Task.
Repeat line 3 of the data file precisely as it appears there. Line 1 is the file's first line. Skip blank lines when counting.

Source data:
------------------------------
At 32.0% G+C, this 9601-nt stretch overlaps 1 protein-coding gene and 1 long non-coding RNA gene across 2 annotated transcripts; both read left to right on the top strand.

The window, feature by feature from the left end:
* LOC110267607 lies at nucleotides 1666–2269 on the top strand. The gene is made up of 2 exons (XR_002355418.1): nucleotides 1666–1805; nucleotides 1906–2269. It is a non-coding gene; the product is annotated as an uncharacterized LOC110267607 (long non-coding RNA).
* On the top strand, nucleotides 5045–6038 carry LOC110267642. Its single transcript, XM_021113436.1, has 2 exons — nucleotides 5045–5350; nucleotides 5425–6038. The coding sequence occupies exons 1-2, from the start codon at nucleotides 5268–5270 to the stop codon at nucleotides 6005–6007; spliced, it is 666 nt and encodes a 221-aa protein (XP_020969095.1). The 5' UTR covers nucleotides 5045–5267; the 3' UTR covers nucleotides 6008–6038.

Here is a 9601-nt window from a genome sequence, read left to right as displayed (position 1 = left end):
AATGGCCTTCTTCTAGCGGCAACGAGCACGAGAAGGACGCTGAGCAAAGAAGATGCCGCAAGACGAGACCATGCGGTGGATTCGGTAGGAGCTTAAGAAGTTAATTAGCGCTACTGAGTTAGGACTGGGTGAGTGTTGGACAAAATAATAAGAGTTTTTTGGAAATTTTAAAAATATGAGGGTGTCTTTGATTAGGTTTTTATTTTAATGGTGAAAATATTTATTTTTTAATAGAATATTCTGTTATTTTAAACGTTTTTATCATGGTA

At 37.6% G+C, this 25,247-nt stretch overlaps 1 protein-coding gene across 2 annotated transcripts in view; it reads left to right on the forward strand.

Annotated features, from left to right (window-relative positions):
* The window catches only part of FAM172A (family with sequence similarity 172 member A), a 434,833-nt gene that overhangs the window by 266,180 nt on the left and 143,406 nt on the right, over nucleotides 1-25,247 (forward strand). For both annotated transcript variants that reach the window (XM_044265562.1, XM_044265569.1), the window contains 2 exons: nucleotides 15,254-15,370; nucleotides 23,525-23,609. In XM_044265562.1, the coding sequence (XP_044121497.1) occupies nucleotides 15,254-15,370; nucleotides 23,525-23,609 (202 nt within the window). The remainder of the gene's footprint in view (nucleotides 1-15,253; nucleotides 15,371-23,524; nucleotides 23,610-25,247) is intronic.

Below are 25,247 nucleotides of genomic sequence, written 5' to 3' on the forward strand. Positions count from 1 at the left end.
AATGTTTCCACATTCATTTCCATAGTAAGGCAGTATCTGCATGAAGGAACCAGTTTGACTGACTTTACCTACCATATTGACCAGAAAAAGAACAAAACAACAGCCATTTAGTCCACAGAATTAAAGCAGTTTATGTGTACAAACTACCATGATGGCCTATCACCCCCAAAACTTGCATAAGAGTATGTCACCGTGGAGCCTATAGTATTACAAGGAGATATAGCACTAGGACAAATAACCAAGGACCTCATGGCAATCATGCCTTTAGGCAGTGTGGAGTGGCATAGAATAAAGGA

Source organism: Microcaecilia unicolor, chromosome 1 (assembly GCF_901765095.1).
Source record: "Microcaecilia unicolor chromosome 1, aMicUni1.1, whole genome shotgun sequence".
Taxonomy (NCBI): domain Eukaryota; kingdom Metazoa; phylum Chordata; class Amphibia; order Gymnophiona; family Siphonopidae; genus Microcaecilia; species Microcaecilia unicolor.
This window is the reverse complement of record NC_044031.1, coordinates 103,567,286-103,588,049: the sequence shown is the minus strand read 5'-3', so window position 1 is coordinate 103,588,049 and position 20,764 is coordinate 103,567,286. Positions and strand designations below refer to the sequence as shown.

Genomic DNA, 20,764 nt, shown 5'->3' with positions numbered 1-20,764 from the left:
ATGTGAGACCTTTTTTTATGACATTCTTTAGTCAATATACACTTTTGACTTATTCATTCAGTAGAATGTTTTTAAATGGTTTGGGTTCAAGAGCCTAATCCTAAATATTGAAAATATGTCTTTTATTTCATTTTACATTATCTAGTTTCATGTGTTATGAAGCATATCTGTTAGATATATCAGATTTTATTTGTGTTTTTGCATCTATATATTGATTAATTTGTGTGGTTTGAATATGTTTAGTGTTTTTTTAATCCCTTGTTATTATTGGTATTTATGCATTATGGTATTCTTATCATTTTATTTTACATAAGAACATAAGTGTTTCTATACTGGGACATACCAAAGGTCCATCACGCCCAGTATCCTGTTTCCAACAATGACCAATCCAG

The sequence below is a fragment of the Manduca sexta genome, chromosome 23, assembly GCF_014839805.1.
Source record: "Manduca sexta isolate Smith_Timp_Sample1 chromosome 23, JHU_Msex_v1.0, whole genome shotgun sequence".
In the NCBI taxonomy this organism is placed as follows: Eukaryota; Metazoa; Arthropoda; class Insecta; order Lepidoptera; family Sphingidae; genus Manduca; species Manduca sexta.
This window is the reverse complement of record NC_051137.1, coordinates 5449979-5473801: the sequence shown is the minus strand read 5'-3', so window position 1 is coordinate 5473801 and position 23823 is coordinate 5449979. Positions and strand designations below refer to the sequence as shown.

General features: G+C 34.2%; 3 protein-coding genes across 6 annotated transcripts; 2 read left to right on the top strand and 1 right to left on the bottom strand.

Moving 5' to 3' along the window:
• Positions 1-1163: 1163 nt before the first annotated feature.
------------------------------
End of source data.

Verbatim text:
* LOC110267607 lies at nucleotides 1666–2269 on the top strand. The gene is made up of 2 exons (XR_002355418.1): nucleotides 1666–1805; nucleotides 1906–2269. It is a non-coding gene; the product is annotated as an uncharacterized LOC110267607 (long non-coding RNA).